The HC380 offers these unique advantages for DevOps deployment versus generic servers:

  • Ability to create and deploy Dev, QA or Production VDI desktop in minutes to get DevOps team productive quickly and allow the team leads to control the types and versioning of the tools that get used, along with security auditing and source code access control.
  • Smart cloning technology that allows QA teams to quickly replicate large data sets or test databases in minutes without doing multiple full-blown installations. This will improve the functional testing velocity and lower overall CapEx since significantly less storage are needed for replicating data sets.
  • Five-nines of availability along with all sorts of built-in data protection, including replication, remote copy, and VMware certified multi-site clusters. While your Dev/QA environment does not have production data, no development/QA team wants to lose days’ worth of the latest source code, test scripts, and build artifacts and environments.
  • Two-tier storage (SSD & HDD) and adoptive storage optimization technology to automatically migrate frequent use data to the flash SSD tier, and less demanding data is moved to SAS or SATA.  This storage tiering will bring multi-fold I/O performance improvements where frequently accessed DevOps tools and the CI/CD pipeline can be served from the SSD layer.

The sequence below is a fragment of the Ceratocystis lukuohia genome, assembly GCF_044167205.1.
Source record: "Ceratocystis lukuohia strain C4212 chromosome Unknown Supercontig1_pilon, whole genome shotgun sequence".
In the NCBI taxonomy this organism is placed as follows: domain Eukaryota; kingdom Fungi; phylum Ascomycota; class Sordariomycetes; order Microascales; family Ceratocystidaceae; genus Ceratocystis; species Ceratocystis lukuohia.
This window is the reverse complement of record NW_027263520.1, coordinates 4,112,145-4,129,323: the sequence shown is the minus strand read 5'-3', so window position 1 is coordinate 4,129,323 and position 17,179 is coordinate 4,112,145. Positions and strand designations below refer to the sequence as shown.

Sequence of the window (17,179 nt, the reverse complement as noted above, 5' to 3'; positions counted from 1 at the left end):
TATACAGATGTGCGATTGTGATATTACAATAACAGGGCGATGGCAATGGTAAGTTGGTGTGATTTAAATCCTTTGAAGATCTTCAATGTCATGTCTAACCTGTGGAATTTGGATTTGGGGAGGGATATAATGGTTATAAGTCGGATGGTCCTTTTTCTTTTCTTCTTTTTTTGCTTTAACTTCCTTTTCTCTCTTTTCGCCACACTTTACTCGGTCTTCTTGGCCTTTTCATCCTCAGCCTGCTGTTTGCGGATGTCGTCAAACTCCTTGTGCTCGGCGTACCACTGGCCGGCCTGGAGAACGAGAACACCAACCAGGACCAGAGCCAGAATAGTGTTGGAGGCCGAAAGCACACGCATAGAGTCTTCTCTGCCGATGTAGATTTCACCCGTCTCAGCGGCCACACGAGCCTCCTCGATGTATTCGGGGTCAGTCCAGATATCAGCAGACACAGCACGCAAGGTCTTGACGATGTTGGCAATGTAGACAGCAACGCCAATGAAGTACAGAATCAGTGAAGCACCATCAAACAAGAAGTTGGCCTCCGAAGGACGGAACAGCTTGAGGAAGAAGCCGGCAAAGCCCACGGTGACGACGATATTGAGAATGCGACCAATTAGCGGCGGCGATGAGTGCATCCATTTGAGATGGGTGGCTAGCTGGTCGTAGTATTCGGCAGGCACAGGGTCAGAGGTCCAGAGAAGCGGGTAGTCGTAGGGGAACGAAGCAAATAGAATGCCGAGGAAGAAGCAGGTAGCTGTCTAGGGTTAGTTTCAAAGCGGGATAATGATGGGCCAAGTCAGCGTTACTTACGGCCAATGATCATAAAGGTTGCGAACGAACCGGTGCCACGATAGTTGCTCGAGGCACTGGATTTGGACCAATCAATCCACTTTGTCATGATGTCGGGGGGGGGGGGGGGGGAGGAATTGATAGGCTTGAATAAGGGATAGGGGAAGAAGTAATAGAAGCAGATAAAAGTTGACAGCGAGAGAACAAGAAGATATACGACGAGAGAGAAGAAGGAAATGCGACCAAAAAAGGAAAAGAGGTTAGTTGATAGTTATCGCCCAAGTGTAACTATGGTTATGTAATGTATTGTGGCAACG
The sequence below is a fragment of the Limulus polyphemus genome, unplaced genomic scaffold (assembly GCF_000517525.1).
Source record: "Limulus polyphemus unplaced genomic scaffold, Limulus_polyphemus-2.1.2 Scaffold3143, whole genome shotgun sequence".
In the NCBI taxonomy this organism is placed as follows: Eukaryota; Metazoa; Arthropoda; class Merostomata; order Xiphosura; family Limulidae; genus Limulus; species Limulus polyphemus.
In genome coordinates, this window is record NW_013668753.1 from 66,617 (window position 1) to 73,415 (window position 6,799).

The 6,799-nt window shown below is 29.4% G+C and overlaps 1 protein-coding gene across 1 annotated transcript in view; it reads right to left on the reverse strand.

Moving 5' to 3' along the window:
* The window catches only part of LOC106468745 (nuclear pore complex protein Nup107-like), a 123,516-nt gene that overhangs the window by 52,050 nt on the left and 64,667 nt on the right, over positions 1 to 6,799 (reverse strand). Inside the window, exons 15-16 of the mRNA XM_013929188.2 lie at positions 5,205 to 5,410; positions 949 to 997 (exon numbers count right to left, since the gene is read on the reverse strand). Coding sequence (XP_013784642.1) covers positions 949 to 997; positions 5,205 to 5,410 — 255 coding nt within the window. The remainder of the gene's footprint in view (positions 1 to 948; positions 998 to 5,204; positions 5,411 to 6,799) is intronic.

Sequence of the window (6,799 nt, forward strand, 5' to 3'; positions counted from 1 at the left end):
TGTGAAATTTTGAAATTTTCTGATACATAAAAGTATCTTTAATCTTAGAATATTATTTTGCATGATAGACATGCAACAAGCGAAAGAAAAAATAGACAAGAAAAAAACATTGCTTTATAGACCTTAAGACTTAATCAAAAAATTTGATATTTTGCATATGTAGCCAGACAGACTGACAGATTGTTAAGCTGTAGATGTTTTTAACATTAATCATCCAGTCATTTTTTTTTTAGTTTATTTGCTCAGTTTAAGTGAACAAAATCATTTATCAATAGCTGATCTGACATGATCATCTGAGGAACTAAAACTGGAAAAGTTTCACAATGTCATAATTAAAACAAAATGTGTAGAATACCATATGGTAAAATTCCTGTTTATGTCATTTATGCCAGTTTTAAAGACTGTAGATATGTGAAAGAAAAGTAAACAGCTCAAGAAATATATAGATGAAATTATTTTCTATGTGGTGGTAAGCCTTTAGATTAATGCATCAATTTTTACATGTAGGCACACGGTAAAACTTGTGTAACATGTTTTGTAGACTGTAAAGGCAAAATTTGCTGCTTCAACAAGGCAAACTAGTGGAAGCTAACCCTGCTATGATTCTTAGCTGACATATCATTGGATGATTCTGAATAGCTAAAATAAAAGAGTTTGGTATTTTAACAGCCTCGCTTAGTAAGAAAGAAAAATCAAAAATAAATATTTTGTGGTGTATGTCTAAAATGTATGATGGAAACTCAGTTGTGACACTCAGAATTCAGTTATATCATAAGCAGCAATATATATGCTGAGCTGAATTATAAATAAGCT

• Ability to start with a cost-effective two-node cluster and grow as your DevOps team grows. You can use the same architecture going from POC all the way to production.  And the HPE hyperconverged platform will give you linear scaling of compute and storage as incremental nodes are added.  Having a homogeneous environment between Dev and Ops ensures less system and virtualization portability issues as the application moves from Dev to Ops.

Using the HC380, an organization can greatly improve their development and QA velocity and total cost of ownership versus deploying generic servers. The HC380 will help DevOps team to be more productive more quickly, while improving the efficiencies of their CI/CD pipeline through the hyperconverged technologies mentioned above. 

In a DevOps world, the role of the Ops IT person is changing as the Dev and Ops teams are more integrated. The Ops person will need to be more application-centric and focus on the application performance, availability, integration and security.  For the Ops person to make this transition, he/she will need to focus less on the traditional infrastructure management tasks such as infrastructure provisioning, monitoring and life cycle management, and “up level” their skill sets.  This is where using a hyperconverged platform, such as the HC380 with its ease of management will help reduce the Ops related management time and enable the Ops person to spend more time on application-centric management.

For teams looking for a DevOps platform that they can grow into and have lasting value, the HC380 should always be a top candidate on their list. To learn more about the HC380 and how it can help your DevOps team, check out this solution overview.

Ka Wai Leung